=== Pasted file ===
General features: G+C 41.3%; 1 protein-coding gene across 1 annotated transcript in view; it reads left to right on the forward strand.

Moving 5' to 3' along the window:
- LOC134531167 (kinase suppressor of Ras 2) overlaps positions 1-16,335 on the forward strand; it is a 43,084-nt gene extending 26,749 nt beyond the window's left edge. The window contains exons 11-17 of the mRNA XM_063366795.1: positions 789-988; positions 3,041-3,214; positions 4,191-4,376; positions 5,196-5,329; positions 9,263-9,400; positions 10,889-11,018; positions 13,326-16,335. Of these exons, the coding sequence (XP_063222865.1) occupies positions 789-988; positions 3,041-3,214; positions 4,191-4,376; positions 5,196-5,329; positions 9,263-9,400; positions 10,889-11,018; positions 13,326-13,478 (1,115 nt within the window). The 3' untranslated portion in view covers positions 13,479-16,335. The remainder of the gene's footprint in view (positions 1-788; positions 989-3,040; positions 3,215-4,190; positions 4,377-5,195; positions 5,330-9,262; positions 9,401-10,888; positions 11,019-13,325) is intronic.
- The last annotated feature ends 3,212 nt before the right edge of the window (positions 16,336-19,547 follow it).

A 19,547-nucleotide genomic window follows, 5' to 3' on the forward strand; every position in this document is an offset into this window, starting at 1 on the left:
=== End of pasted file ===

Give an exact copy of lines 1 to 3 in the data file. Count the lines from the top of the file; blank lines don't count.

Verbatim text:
General features: G+C 41.3%; 1 protein-coding gene across 1 annotated transcript in view; it reads left to right on the forward strand.

Moving 5' to 3' along the window:
- LOC134531167 (kinase suppressor of Ras 2) overlaps positions 1-16,335 on the forward strand; it is a 43,084-nt gene extending 26,749 nt beyond the window's left edge. The window contains exons 11-17 of the mRNA XM_063366795.1: positions 789-988; positions 3,041-3,214; positions 4,191-4,376; positions 5,196-5,329; positions 9,263-9,400; positions 10,889-11,018; positions 13,326-16,335. Of these exons, the coding sequence (XP_063222865.1) occupies positions 789-988; positions 3,041-3,214; positions 4,191-4,376; positions 5,196-5,329; positions 9,263-9,400; positions 10,889-11,018; positions 13,326-13,478 (1,115 nt within the window). The 3' untranslated portion in view covers positions 13,479-16,335. The remainder of the gene's footprint in view (positions 1-788; positions 989-3,040; positions 3,215-4,190; positions 4,377-5,195; positions 5,330-9,262; positions 9,401-10,888; positions 11,019-13,325) is intronic.